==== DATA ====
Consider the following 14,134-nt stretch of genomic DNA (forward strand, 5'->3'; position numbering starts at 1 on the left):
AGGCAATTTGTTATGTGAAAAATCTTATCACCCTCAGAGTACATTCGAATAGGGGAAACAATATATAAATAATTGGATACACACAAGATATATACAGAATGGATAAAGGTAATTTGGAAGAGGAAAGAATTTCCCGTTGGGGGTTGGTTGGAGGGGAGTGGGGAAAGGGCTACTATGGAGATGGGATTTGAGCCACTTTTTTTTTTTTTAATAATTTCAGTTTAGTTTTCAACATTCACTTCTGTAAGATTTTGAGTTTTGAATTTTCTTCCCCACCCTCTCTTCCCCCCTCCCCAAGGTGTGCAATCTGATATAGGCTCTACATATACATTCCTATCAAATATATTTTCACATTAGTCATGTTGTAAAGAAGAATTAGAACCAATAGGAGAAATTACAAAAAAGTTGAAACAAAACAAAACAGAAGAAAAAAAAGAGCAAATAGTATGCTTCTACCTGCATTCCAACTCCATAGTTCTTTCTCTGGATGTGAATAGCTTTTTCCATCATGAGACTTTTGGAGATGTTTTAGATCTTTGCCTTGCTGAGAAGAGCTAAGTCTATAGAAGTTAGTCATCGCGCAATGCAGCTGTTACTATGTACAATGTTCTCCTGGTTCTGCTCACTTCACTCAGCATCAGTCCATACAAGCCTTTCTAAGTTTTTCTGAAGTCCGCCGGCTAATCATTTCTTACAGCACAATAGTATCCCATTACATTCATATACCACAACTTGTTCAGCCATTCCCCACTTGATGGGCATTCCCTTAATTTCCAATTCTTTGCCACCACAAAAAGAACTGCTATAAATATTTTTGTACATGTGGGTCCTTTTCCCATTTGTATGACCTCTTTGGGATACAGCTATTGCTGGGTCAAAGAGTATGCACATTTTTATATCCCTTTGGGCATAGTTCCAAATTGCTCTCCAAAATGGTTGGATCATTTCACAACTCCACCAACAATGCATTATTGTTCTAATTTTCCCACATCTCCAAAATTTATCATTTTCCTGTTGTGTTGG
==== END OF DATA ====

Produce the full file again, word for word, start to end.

Consider the following 14,134-nt stretch of genomic DNA (forward strand, 5'->3'; position numbering starts at 1 on the left):
AGGCAATTTGTTATGTGAAAAATCTTATCACCCTCAGAGTACATTCGAATAGGGGAAACAATATATAAATAATTGGATACACACAAGATATATACAGAATGGATAAAGGTAATTTGGAAGAGGAAAGAATTTCCCGTTGGGGGTTGGTTGGAGGGGAGTGGGGAAAGGGCTACTATGGAGATGGGATTTGAGCCACTTTTTTTTTTTTTAATAATTTCAGTTTAGTTTTCAACATTCACTTCTGTAAGATTTTGAGTTTTGAATTTTCTTCCCCACCCTCTCTTCCCCCCTCCCCAAGGTGTGCAATCTGATATAGGCTCTACATATACATTCCTATCAAATATATTTTCACATTAGTCATGTTGTAAAGAAGAATTAGAACCAATAGGAGAAATTACAAAAAAGTTGAAACAAAACAAAACAGAAGAAAAAAAAGAGCAAATAGTATGCTTCTACCTGCATTCCAACTCCATAGTTCTTTCTCTGGATGTGAATAGCTTTTTCCATCATGAGACTTTTGGAGATGTTTTAGATCTTTGCCTTGCTGAGAAGAGCTAAGTCTATAGAAGTTAGTCATCGCGCAATGCAGCTGTTACTATGTACAATGTTCTCCTGGTTCTGCTCACTTCACTCAGCATCAGTCCATACAAGCCTTTCTAAGTTTTTCTGAAGTCCGCCGGCTAATCATTTCTTACAGCACAATAGTATCCCATTACATTCATATACCACAACTTGTTCAGCCATTCCCCACTTGATGGGCATTCCCTTAATTTCCAATTCTTTGCCACCACAAAAAGAACTGCTATAAATATTTTTGTACATGTGGGTCCTTTTCCCATTTGTATGACCTCTTTGGGATACAGCTATTGCTGGGTCAAAGAGTATGCACATTTTTATATCCCTTTGGGCATAGTTCCAAATTGCTCTCCAAAATGGTTGGATCATTTCACAACTCCACCAACAATGCATTATTGTTCTAATTTTCCCACATCTCCAAAATTTATCATTTTCCTGTTGTGTTGG